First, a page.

Columbus, OH

Columbus Home Explodes Due to Natural Gas

Liz Fe Lifestyle


A home exploded in South Columbus due to a natural gas leak located in the attic space, the Columbus Division of Fire confirmed on Tuesday. Columbus Fire responded to the fire at 2704 Shelly Drive around 12:44 p.m. on Sunday, November 14. One person was taken to the Ohio State University Hospital in stable condition. No one else was reported to have any injuries.

Natural gas is a common resource that’s used in homes. Leaks are considered to be very dangerous because they can build into an explosive concentration like what happened in this home. Along with causing explosions and fires, natural gas leaks can also kill vegetation and trees, and release greenhouse gases into the atmosphere.

Natural gas leaks in your home might not have any physical signs or smells. Some signs could be if you notice a damaged gas pipe, or if you see multiple dead houseplants. If there is a smell, it will resemble rotten eggs and sulfur. Near the gas line, you might notice a white or dust cloud, and a whistling or hissing sound. If you have a leak that’s going unnoticed, it may also increase your gas bill.

Gas leaks cause a reduction in oxygen which can lead to certain physical symptoms. Symptoms include: ringing in your ears, reduced appetite, pain in the chest, nosebleeds, blistering or pale skin, flu-like symptoms, dizziness, breathing difficulties, lightheadedness, and drowsiness. If you’re experiencing multiple of these symptoms in your home, you may have natural gas poisoning. Your pets can also be affected and may show symptoms like vomiting, breathing difficulties, lethargy, or a loss of appetite. If you or your pets have these symptoms, leave the area and contact a gas professional and your doctor.

Pay attention to your symptoms as you move around your home from room to room. Be aware of how you feel as you enter and exit each room. If you develop a headache as soon as you come home, you may have a gas leak. For mild gas leaks, turn pilot lights off, open your windows, and contact your gas company. They’ll tell you how to proceed and if your gas meter needs to be turned off. If you notice that you have symptoms and your house has a strong odor, leave immediately. You don’t want to be inside in case the leak causes an explosion. Call the emergency number for your utility company. If your symptoms are severe, go to the emergency room. Don’t let the situation go unreported.

If there’s an emergency and you do have to turn your gas off, you’ll have to locate your natural gas meter. It’s a good idea to know where this is already in case you do have an emergency. It can be underground, in a cabinet, under the house, or there may be multiple meters. Only turn off natural gas if you can smell it or hear it escaping. To turn it off, you’ll locate the shut-off valve. Use a wrench that’s 12-inch or bigger, and turn the valve ¼ in either direction. Turn it until it’s crosswire to your pipe. Wait for a certified professional to tell you if you can turn the gas back on.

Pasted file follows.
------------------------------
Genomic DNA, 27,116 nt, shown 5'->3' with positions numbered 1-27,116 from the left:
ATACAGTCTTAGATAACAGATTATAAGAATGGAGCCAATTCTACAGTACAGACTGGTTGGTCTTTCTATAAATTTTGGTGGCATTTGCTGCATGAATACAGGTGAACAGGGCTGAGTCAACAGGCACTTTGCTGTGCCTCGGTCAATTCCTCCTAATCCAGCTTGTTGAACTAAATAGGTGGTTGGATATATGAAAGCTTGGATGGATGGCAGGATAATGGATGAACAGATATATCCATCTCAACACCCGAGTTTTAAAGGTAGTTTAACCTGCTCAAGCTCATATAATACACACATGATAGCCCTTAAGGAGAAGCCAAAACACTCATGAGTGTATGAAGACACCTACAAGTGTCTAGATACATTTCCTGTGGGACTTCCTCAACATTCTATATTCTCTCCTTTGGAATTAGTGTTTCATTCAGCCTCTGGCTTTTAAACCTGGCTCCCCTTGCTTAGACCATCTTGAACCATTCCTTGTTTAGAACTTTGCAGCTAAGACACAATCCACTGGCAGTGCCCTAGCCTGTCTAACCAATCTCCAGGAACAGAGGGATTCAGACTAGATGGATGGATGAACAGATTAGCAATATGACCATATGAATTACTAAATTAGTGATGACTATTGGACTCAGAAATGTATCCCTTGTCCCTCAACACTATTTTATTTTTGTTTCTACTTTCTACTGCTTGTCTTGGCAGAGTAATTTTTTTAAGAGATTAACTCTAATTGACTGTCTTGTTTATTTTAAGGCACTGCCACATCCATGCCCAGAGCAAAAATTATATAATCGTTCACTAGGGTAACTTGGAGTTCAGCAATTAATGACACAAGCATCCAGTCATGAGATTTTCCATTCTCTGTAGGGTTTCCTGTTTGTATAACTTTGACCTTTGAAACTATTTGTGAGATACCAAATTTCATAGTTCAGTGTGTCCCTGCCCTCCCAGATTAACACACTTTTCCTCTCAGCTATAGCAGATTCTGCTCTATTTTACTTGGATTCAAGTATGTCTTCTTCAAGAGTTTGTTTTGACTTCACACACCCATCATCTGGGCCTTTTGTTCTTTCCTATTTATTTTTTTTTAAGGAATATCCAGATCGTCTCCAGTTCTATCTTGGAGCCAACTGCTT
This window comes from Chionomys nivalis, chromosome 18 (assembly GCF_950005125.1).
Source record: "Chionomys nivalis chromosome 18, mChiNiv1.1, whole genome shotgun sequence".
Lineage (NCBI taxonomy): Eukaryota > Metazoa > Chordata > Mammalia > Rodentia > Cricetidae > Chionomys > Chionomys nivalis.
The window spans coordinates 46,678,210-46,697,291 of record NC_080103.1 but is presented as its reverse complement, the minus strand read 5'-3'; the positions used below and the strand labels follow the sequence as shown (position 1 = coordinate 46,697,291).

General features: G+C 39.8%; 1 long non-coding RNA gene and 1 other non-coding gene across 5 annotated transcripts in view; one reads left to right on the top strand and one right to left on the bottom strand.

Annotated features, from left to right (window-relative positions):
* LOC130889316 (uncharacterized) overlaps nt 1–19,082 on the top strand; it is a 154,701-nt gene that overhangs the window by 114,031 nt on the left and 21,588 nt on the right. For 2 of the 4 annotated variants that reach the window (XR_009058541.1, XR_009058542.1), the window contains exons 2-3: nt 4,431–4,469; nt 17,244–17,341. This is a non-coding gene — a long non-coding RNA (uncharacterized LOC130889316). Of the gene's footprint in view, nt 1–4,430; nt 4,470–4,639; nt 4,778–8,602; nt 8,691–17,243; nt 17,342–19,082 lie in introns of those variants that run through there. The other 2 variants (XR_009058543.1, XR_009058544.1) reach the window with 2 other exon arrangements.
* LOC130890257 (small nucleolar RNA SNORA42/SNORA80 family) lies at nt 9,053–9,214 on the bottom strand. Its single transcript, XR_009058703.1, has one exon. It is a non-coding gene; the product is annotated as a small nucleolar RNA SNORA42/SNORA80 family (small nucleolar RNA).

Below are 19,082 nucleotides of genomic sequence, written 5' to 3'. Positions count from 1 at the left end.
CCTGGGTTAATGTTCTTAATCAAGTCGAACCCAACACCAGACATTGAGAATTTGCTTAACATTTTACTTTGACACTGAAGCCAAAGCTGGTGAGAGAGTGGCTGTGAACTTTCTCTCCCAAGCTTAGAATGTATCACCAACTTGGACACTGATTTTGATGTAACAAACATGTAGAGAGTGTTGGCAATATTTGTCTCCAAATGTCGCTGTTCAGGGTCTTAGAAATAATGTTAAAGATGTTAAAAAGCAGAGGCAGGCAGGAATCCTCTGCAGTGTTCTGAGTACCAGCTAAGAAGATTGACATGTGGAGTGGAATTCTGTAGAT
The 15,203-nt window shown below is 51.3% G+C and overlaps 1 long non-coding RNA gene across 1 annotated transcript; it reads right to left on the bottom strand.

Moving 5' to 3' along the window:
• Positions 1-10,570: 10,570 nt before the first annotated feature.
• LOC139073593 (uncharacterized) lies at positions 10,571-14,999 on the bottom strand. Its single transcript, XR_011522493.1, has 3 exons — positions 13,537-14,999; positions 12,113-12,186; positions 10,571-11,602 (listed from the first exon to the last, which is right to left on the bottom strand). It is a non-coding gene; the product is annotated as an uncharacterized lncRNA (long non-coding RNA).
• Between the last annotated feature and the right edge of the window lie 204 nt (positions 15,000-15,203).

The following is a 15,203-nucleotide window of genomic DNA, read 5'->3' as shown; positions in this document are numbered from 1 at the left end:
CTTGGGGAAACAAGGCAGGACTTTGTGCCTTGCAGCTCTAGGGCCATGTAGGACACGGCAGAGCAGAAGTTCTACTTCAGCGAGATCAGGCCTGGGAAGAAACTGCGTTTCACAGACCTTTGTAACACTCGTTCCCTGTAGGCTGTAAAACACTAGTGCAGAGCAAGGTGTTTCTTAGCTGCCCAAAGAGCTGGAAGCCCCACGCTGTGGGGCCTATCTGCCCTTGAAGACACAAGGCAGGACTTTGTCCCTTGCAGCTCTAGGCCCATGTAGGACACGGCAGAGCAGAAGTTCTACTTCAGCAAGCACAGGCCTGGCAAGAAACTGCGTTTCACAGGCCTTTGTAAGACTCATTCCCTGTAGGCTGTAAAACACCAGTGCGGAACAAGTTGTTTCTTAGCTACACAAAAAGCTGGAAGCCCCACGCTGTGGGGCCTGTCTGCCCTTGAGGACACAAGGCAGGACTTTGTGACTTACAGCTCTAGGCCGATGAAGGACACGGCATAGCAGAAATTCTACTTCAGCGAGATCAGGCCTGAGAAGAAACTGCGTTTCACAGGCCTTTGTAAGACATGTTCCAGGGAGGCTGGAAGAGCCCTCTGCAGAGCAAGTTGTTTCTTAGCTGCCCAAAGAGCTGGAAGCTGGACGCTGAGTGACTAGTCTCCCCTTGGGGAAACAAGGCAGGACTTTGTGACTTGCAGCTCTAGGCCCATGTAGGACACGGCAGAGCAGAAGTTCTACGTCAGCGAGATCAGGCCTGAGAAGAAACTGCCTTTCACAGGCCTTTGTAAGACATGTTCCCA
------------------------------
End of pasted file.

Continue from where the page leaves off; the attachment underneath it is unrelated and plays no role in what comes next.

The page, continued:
Never try to repair a gas leak on your own. Always call and wait for help. Don’t keep your doors closed or make calls from your home. During a leak, don’t use household appliances or turn the lights on and off.

Try to always have a fire extinguisher in your home as well as heat and smoke detectors in case you do experience a leak that evolves into a fire. Keep flammables and chemicals away from your gas appliances. Have your gas lines, chimneys, vents, furnaces, and gas appliances inspected every year by qualified professionals.

On average, natural gas leaks cause $133 million in property damage and 17 fatalities every year. Gas leaks typically are caused by gas pipes bending and warping from old age. Older pipes made from materials like cash iron are more at risk. Frequent usage of gas lines can cause hairline fractures over time. Other leaks are caused by home supply lines coming partially unseated from appliances. If you live in an area like California, earthquakes can make this more likely to happen. It’s a good idea to have an emergency earthquake shutoff valve installed on your gas pipes.

If you suspect a leak, leave the area and contact 911 and Dominion Energy Ohio at 877-542-2630. Reporting a gas leak can’t be done online. Gas leaks in Ohio are fairly common, but it’s important to handle the issue before it turns into something big. It’s estimated that an average of 4,200 home fires in the U.S are caused by natural gas each year. These fires cause an average of 40 deaths each year. Local fire departments in the U.S respond to an average of 340 gas leaks per day with no ignition. By catching a leak before it starts a fire, you can protect your home and your family from a much bigger threat.

Since 2007, the incidents involving natural gas leaks in homes have been increasing. It’s important to take safety precautions to ensure that if you do have a natural gas leak, it doesn’t turn into an ignition or an explosion. Make sure your fire detectors are working, and always keep a fire extinguisher in your kitchen, as this is the area where most natural gas fires happen. It’s also a good idea to have a carbon monoxide detector because carbon monoxide can easily go undetected and can kill fast. Always have your gas pipes routinely inspected, and keep an eye out if you or your family members start to feel sick in your home out of the blue. Also, make sure to check for any weird smells or noises. Doing so can help prevent a horrid explosion like the one in South Columbus.

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